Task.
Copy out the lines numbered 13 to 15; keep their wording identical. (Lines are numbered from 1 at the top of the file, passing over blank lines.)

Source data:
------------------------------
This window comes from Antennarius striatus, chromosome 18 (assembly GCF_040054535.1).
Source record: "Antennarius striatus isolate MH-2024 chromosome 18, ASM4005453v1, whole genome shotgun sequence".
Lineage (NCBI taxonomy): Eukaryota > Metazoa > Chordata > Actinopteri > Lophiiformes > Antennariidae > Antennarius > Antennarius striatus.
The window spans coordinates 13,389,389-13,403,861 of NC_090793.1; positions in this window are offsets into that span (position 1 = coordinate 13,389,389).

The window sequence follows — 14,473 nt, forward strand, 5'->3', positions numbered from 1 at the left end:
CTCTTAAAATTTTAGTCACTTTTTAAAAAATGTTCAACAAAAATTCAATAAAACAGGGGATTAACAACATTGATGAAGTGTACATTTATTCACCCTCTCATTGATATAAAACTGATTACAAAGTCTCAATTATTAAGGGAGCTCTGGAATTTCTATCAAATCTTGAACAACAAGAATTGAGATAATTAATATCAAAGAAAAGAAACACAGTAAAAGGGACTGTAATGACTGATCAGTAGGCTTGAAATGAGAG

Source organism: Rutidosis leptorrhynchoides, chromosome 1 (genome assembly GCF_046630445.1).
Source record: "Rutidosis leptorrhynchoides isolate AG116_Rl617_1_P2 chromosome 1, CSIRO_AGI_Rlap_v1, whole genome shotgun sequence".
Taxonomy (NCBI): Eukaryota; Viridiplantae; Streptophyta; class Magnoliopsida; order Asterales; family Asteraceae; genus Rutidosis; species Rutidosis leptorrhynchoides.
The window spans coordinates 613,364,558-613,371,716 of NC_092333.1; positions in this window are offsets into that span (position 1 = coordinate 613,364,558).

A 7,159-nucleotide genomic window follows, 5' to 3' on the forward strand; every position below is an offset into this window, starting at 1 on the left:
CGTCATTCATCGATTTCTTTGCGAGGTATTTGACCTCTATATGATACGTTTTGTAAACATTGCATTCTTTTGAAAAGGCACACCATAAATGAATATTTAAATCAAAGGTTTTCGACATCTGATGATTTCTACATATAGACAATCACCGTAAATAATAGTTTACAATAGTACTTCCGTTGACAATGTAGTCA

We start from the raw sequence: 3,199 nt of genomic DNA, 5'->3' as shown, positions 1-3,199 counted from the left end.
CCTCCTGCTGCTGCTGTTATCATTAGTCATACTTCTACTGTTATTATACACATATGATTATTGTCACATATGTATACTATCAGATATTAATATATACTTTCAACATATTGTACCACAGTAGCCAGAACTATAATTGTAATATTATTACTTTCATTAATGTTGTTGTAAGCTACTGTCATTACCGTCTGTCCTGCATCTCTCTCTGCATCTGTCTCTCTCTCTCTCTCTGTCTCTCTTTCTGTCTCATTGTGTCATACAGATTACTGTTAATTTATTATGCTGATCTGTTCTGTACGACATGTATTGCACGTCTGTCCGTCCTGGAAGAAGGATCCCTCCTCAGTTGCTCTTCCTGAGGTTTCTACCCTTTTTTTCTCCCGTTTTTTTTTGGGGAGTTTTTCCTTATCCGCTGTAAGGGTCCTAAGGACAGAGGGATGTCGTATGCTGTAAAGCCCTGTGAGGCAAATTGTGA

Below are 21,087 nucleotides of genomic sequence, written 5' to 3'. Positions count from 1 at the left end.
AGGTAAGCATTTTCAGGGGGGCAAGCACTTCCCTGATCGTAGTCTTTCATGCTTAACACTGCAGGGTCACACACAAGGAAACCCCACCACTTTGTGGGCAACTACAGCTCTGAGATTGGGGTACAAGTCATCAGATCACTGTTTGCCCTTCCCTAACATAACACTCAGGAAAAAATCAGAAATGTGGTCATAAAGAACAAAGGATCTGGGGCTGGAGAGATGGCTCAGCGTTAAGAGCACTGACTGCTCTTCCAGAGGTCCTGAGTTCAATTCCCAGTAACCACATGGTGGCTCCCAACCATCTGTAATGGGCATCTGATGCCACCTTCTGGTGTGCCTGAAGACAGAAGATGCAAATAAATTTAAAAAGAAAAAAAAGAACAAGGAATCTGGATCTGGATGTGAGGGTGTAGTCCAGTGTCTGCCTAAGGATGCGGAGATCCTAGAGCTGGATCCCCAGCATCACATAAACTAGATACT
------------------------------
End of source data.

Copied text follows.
We start from the raw sequence: 3,199 nt of genomic DNA, 5'->3' as shown, positions 1-3,199 counted from the left end.
CCTCCTGCTGCTGCTGTTATCATTAGTCATACTTCTACTGTTATTATACACATATGATTATTGTCACATATGTATACTATCAGATATTAATATATACTTTCAACATATTGTACCACAGTAGCCAGAACTATAATTGTAATATTATTACTTTCATTAATGTTGTTGTAAGCTACTGTCATTACCGTCTGTCCTGCATCTCTCTCTGCATCTGTCTCTCTCTCTCTCTCTGTCTCTCTTTCTGTCTCATTGTGTCATACAGATTACTGTTAATTTATTATGCTGATCTGTTCTGTACGACATGTATTGCACGTCTGTCCGTCCTGGAAGAAGGATCCCTCCTCAGTTGCTCTTCCTGAGGTTTCTACCCTTTTTTTCTCCCGTTTTTTTTTGGGGAGTTTTTCCTTATCCGCTGTAAGGGTCCTAAGGACAGAGGGATGTCGTATGCTGTAAAGCCCTGTGAGGCAAATTGTGA

Below are 21,087 nucleotides of genomic sequence, written 5' to 3'. Positions count from 1 at the left end.